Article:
In one of the most ungraceful mounts in history, I accidentally hooked the apron around the pommels and almost went bottoms up. Once mounted and composed, I hacked around the paddocks with Tracey, feeling amazing – it’s impossible to wipe the smile from your face when you’re having such a great time. For this second ride, the saddle felt more natural.
Now converted, I want to know what type of horse suits side-saddle. Shirley says any horse can be used, providing they adjust to the saddle and weight of the rider.
“Some horses don’t take to it, no matter how much you try – others have no issues,” she says. It took Shirley four years of extensive searching and trialling to find Diva, but Tracey’s Basil was nearing the end of his competing days and he took to it like a duck to water – side-saddle has given him a new lease on life.
The ideal temperament is patient, calm and well mannered. A sensible yet forward-moving horse is preferred to a horse that requires persuasion to get moving. Conformationally, an ideal side-saddle mount is long-backed with a high head-carriage. The rider is elevated in the saddle, so a horse higher in front is preferred, to avoid the need for the rider to lean forward. A good sloping shoulder ensures a smooth gait. Horses with large movement and elevation aren’t ideal, as the movement is too big to enjoy.
Shirley and Tracey explain that modern horses are shorter-backed and broader than those bred 100 years ago, and this means that finding a suitable side-saddle horse is difficult, as the narrow gullets of antique saddles don’t fit.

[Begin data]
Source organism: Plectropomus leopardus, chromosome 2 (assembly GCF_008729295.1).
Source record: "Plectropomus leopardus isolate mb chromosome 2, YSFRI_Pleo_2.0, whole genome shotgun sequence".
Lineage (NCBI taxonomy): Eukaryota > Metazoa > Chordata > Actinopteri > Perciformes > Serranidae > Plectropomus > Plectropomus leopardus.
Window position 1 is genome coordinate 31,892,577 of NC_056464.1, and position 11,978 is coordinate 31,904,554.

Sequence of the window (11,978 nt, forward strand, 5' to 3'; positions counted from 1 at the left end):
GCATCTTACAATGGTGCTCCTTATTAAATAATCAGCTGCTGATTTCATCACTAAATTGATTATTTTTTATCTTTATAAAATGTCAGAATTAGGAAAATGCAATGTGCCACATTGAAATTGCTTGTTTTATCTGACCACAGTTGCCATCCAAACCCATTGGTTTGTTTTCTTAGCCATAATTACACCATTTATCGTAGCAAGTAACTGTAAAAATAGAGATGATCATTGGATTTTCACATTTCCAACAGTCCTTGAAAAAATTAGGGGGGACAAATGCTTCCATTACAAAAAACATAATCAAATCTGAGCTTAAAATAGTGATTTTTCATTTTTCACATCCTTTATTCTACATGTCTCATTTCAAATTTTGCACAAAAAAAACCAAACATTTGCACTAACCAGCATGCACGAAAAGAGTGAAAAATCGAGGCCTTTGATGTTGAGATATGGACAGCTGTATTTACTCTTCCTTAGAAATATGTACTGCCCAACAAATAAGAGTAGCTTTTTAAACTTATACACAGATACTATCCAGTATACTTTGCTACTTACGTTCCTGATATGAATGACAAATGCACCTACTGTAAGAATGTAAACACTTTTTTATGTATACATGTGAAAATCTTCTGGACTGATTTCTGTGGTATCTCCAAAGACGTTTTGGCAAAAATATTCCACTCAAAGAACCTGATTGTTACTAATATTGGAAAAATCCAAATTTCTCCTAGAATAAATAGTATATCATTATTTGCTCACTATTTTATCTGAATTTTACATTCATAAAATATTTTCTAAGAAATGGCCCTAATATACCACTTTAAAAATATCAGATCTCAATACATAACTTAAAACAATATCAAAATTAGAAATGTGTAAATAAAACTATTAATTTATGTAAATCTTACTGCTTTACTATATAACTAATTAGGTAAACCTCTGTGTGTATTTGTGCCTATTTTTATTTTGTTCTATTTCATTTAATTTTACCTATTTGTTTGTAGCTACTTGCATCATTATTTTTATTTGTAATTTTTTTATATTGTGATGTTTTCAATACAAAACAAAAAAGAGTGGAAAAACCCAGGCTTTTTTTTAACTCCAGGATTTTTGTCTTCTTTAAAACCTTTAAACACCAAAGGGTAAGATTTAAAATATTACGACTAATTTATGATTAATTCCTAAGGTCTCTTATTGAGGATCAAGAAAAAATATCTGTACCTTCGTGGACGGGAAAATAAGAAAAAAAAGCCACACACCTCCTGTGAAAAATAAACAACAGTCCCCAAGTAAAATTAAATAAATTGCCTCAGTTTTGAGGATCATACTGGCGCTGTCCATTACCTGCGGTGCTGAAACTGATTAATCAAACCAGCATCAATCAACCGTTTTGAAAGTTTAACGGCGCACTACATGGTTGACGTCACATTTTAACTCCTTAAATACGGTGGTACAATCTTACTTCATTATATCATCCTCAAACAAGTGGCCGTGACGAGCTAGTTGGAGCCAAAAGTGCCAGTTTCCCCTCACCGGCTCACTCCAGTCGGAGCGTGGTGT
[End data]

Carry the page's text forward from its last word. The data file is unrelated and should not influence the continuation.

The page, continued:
There are limited side-saddles in New Zealand, so many look to the UK for antique saddles to bring back to life; a saddler with side-saddle knowledge can make a special flocked numnah to ensure an appropriate fit.
The New Zealand Side Saddle Association (NZSSA ) is the governing body for side-saddle and is affiliated with the English Side Saddle Association. It’s dedicated to preserving, improving the quality and promoting the art of side-saddle in New Zealand www.sportsground.co.nz/nzssa.
Origins of side-saddle
For 400 years, women on horseback were carried in a planchette, a small sideways seat with a footrest and high back, lead by a manservant.
The progression to the side-saddle allowed women freedom to ride independently yet maintain their modesty. This lasted until the 1930s, when the World Wars changed women’s role in society and the historic notions of acceptable ‘ladylike’ conduct.
Competing in side-saddle
Turnout: Judged mounted, on the cleanliness, correctness and fitting of tack and the rider’s costume.
Concours d’Elegance: The most elegantly matched combination. While paces and riding are judged, more important still is the overall impression of elegance.
Best paced & mannered: Smooth paces and impeccable manners. No consideration is given to the horse’s age, breeding or conformation.
Best side-saddle mount: The judge looks for a horse with a good shoulder, smooth, free-going action that does not jolt the rider, and impeccable manners. A safe, comfortable and obedient ride.
Best side-saddle rider: A poised, elegant rider, straight and supple with her weight evenly distributed and hips and shoulders square to the front.
Unity class: Used to combine turnout, best horse and best rider in one event with points awarded one third for turnout, one third for horse and one third for rider.
Side-saddle equitation: A course of six fences is jumped, up to 50cm high for Novice or 80cm high for Open. Marks are awarded for rider’s position, correct style and horse’s presentation.
- This article was first published in the April 2012 issue of NZ Horse & Pony